Israel has begun deploying stationary robot gun-and-sensor installations along its borders with the Gaza Strip, according to reports.
Both Jane's Defence Weekly and Defence News reported last week that the Israeli Defence Forces (IDF) have begun deploying automated gun stations in pillboxes along the Gaza border. The robot systems are said to mount cal-fifty (12.7mm) machine guns, protected by "armoured folding shields" until ready to fire.
Defence News says the auto-gun network is developed by Rafael, the Israeli state weapons bureau. Given the reported calibre of the weaponry, this suggests that the gun-bots in use are the Mini-Samson type, normally used as a remote-controlled gun turret on light fighting vehicles so as to avoid a gunner having to poke his torso up out of a hatch (top gunner is one of the most dangerous jobs in counter-insurgency vehicle patrolling.)
In this case, the automatic guns and their long range electro-optical sensors will be tied in by optic fibre to a command network which will also be able to draw information from existing ground sensors, manned aircraft, and overhead drones.
According to Defence News Tel Aviv correspondent Barbara Opall-Rome, "each machine gun-mounted station serves as a type of robotic sniper, capable of enforcing a nearly 1,500-meter-deep no-go zone".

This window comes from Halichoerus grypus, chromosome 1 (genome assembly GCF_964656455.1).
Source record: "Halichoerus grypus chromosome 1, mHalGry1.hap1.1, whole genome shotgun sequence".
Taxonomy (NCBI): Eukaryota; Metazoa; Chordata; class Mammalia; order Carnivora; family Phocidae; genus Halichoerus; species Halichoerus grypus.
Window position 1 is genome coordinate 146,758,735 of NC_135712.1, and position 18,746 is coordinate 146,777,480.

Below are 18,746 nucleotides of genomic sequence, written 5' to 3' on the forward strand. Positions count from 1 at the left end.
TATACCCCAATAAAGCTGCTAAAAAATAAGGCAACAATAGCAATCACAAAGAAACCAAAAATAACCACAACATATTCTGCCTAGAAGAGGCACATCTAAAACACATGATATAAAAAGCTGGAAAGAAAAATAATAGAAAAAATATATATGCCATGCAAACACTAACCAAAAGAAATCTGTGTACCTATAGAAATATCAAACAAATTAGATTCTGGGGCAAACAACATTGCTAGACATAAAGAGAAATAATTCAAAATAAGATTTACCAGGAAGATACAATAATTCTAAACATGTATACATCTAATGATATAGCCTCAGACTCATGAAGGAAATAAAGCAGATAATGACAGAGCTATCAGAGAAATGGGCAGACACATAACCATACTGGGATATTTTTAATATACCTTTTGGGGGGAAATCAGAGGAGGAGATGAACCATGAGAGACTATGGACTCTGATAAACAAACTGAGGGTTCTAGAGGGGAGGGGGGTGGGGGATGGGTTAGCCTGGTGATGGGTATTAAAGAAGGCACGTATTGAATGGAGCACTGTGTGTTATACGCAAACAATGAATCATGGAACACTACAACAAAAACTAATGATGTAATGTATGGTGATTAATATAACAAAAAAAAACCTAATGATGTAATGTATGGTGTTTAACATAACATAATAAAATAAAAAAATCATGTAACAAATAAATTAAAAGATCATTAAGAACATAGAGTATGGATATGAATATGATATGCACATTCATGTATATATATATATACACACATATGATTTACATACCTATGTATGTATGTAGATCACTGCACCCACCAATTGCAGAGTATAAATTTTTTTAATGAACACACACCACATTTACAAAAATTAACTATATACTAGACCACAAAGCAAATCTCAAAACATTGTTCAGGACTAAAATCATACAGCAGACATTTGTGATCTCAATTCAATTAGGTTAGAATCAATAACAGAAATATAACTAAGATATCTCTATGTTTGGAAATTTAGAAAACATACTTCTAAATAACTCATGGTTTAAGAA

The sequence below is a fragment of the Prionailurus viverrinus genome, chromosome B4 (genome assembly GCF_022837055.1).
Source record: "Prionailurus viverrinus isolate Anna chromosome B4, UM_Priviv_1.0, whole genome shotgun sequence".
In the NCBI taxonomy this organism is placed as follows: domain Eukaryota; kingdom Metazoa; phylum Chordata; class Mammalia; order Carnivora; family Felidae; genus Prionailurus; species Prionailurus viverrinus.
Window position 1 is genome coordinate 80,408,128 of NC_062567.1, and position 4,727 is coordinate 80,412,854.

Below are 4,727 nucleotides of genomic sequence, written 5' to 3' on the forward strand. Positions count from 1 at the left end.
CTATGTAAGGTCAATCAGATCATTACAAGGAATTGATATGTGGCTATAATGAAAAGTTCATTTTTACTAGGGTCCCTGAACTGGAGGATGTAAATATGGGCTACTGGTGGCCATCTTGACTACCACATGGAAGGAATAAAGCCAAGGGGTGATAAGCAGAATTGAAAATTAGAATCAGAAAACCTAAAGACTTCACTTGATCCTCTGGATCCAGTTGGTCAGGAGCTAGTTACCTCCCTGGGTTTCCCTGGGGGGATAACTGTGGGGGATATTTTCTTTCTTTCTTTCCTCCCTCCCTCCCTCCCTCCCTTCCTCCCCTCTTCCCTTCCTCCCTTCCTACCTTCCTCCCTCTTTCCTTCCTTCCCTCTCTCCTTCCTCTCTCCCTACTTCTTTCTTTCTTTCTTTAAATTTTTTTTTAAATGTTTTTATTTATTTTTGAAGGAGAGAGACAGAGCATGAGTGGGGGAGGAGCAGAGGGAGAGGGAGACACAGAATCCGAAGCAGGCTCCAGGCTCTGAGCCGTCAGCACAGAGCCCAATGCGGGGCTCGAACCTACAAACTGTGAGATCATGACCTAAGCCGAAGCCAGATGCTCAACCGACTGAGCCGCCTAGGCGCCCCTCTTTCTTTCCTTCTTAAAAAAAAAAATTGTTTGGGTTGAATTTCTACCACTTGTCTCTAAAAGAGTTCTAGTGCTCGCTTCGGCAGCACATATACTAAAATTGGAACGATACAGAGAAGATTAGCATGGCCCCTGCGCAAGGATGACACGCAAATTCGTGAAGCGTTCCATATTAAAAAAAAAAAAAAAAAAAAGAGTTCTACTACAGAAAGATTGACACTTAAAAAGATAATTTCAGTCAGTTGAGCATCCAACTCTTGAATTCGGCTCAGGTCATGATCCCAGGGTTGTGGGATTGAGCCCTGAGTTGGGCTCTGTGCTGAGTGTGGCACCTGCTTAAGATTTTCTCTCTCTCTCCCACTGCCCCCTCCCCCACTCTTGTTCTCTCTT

"The IDF's Southern Command is also considering adding Gill/Spike anti-tank missiles to extend the no-go zones to several kilometers, defense and industry sources here said."
The integrated robo-sniper network has reportedly been dubbed "See-Shoot" by the IDF, suggesting that asking questions isn't on the priority list.
"Nobody has any business approaching our border fence," an unnamed Israeli official told Opall-Rome. "It's well-understood that this area is off-limits..."
All in all, the Israeli gun-bot force seems distinctly more hardcore than the South Korean one. Not only do the IDF robo-snipers pack a more arse-kicking gun, their automatic armour-shuttered pillboxes seem a lot harder to circumvent than the Korean SGR-A1's "anti-theft alarm".
What's more, there seems to be a future plan for the Israeli gun systems to become true killer robots rather than just remote hardened weapon stations.
"At least in the initial phases of deployment, we're going to have to keep the man in the loop," an unnamed IDF commander reportedly told Opall-Rome. "We don't want to risk making tragic and politically costly mistakes with such a lethal system."
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